All you need to know about Quebec amarettos

With more and more Quebec products appearing on SAQ shelves, it’s impossible to taste everything. So, one article at a time, I’ve decided to explore the world of each spirit from a local angle to help you make an informed and conscious choice. This time, I’ve chosen to explore the universe of Quebec amarettos.

Sarah Apéro
by Sarah Apéro
All you need to know about Quebec amarettos


According to legends, amaretto was invented in Saronno, a small town in Lombardy, Italy, towards the end of the 16th century. It is from this same legend that the Disaronno Originale spirit takes its name. Traditionally, the spirit was made with neutral alcohol, bitter almonds, sugar and sometimes herbs or spices to flavor the liqueur.

Although the most famous and traditional versions still come from Italy, many producers around the world have developed their own versions of this bitter almond liqueur.

There are no official categories for amaretto, as there are for some other alcoholic beverages. However, amarettos can be differentiated according to their characteristics, origin or production method.

The classic amaretto sour is appreciated for its simplicity and balance of flavors. For many, it’s even considered the best way to enjoy amaretto liqueur. Personally, I prefer it on ice, but I also think it should be compatible with the famous cocktail.

On a more local note, here’s an exhaustive list of all the local amarettos I’ve had the chance to taste and my impressions. I should mention that, unfortunately, none of the wonderful amarettos I was lucky enough to discover is 100% Origine Québec.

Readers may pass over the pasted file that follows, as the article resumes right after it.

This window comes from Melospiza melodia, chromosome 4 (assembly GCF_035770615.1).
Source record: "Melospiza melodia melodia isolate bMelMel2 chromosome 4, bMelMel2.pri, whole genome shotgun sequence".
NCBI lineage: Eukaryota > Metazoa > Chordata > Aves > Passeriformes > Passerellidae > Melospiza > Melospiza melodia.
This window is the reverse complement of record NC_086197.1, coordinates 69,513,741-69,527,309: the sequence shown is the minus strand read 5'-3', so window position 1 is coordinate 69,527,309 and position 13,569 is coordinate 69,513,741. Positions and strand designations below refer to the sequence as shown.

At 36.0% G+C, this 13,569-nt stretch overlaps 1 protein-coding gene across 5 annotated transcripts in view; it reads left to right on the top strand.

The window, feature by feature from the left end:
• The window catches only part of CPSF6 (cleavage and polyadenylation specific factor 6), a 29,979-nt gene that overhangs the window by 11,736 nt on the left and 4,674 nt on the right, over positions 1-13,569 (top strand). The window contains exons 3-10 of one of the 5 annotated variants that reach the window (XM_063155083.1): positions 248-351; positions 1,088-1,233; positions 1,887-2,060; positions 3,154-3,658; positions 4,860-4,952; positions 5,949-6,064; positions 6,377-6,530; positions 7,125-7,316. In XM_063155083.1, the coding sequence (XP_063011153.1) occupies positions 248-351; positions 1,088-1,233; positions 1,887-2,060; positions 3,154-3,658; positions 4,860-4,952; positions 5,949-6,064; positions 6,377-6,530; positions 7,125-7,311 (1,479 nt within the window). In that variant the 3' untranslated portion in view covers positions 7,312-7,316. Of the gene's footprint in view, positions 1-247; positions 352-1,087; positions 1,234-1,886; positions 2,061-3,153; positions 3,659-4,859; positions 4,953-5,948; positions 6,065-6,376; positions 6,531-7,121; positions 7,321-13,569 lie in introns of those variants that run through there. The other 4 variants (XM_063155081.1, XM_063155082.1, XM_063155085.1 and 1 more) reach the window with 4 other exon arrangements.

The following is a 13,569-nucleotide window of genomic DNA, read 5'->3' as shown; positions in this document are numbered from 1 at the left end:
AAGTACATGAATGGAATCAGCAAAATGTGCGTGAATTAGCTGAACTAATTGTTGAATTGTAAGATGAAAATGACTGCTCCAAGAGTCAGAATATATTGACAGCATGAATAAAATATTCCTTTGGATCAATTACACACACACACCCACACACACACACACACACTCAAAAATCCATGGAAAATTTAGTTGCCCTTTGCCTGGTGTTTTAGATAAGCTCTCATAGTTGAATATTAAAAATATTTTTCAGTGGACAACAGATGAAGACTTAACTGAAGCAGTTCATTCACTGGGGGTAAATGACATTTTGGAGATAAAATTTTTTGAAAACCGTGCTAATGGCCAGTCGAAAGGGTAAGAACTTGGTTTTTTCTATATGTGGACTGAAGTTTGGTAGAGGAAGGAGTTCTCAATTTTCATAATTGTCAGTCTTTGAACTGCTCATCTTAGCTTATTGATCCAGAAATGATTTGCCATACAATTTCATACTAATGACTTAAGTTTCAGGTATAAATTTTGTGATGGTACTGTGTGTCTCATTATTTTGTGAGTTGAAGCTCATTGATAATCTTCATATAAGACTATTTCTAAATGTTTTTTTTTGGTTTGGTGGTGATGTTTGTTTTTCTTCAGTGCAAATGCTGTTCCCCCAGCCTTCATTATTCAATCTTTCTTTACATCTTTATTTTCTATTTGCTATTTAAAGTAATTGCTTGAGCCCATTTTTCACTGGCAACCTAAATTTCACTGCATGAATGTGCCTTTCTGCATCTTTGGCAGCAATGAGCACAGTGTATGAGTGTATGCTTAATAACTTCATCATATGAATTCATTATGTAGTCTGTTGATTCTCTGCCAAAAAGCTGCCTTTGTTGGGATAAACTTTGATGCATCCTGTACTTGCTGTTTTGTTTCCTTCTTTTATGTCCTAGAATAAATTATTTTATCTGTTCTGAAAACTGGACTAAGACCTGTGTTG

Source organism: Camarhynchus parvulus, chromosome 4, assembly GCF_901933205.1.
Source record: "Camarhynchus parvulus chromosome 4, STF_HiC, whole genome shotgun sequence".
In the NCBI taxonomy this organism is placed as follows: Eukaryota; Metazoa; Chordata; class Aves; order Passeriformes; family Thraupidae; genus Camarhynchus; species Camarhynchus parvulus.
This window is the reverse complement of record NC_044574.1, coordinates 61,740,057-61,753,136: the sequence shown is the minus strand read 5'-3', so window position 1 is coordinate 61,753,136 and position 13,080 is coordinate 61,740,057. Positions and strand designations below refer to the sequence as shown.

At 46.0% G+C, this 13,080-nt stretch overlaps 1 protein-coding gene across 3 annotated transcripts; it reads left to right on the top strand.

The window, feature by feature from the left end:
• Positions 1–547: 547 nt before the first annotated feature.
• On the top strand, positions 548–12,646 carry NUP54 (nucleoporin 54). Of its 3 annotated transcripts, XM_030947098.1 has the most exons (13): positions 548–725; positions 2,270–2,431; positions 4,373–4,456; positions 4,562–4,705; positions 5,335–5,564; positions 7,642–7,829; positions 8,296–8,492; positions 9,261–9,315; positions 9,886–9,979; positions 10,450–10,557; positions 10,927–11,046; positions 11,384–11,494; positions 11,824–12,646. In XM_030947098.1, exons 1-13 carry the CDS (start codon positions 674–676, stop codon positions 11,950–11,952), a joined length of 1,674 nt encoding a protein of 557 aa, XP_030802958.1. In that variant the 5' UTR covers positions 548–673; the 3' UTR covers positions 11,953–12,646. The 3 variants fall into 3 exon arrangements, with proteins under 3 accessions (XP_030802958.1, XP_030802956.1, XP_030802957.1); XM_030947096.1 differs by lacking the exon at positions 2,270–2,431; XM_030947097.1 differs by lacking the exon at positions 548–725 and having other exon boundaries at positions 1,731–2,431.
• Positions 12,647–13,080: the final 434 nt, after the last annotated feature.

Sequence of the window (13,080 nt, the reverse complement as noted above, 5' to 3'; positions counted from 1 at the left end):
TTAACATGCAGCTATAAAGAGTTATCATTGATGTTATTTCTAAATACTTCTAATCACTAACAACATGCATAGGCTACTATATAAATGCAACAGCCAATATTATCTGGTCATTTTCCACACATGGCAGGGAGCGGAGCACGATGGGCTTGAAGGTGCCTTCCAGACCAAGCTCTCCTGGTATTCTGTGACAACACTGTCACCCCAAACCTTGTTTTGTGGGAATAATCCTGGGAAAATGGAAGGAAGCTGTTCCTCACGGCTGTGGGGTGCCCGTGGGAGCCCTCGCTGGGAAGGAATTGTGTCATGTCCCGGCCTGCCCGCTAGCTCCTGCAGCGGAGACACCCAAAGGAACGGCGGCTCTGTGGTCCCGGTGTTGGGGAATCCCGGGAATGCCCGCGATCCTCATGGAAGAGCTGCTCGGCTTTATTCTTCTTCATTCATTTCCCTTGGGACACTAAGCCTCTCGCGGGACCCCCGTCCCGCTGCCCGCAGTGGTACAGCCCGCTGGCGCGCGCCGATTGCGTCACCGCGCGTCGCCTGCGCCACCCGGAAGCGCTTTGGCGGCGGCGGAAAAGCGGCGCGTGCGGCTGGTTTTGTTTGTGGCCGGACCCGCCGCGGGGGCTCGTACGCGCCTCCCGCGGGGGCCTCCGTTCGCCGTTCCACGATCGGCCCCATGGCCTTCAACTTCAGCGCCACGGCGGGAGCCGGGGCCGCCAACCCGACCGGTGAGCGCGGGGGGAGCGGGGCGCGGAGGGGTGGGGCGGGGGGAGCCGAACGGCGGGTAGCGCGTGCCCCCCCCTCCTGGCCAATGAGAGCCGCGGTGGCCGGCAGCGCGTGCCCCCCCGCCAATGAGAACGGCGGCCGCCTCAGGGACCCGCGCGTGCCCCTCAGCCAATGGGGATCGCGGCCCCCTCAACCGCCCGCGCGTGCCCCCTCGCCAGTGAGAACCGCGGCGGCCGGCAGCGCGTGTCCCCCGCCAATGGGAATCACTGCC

To put you in context, I did this blind tasting with 3 of my best buddies. We tasted each amaretto straight and in amaretto sour. Here are our conclusions:

1. Equinoxe Amaretto

I’d never tasted Nomades spirits before, but I was really impressed by their products. The company travels from distillery to distillery to make their products. Outsourcing allows them to focus on exploring methods and processes.

The liqueur is 27% alc./vol. and can be bought at 37.25$ at SAQ. There is almond in it, but also Morello cherry, Quebec-grown cranberry, cinnamon and coffee. The berries add a surprising acidity that marries perfectly with the sweet liqueur. We really enjoyed it, especially on the rocks.


2. Valentine Amaretto

Alpha Tango, a Val-d’Or distillery, is renowned for its bold, original flavor blends. The father-son duo clearly delivers.

The liqueur is 25% alc./vol. and costs 33$. It’s truly one of a kind, as it’s infused with cocoa and hibiscus flower. Personally, I prefer Valentine on the rocks or in another cocktail than as an amaretto sour. It reminds us a lot of the famous Black Forest cake.


3. Monalisa Amaretto

Formerly Maison des Futailles, Mondia Alliance or Kruger Vins et Spiritueux, Station 22 has been selecting, bottling and marketing products for 100 years. It is the same company that distributes Sortilège and Barista liqueurs.

The liqueur is 23% alc./vol., costs 36.75$ and its 1.14L jumbo format is much appreciated. Slightly sweeter than Disaronno, it’s really appreciated as an amaretto sour. In straight form, it was the favorite of one of my companions.


4. O’Dwyer Dartmouth Amaretto

O’Dwyer, a Gaspé distillery, is named after the Irish settlers who found refuge in Gaspésie during the great Irish potato famine of 1845-1849.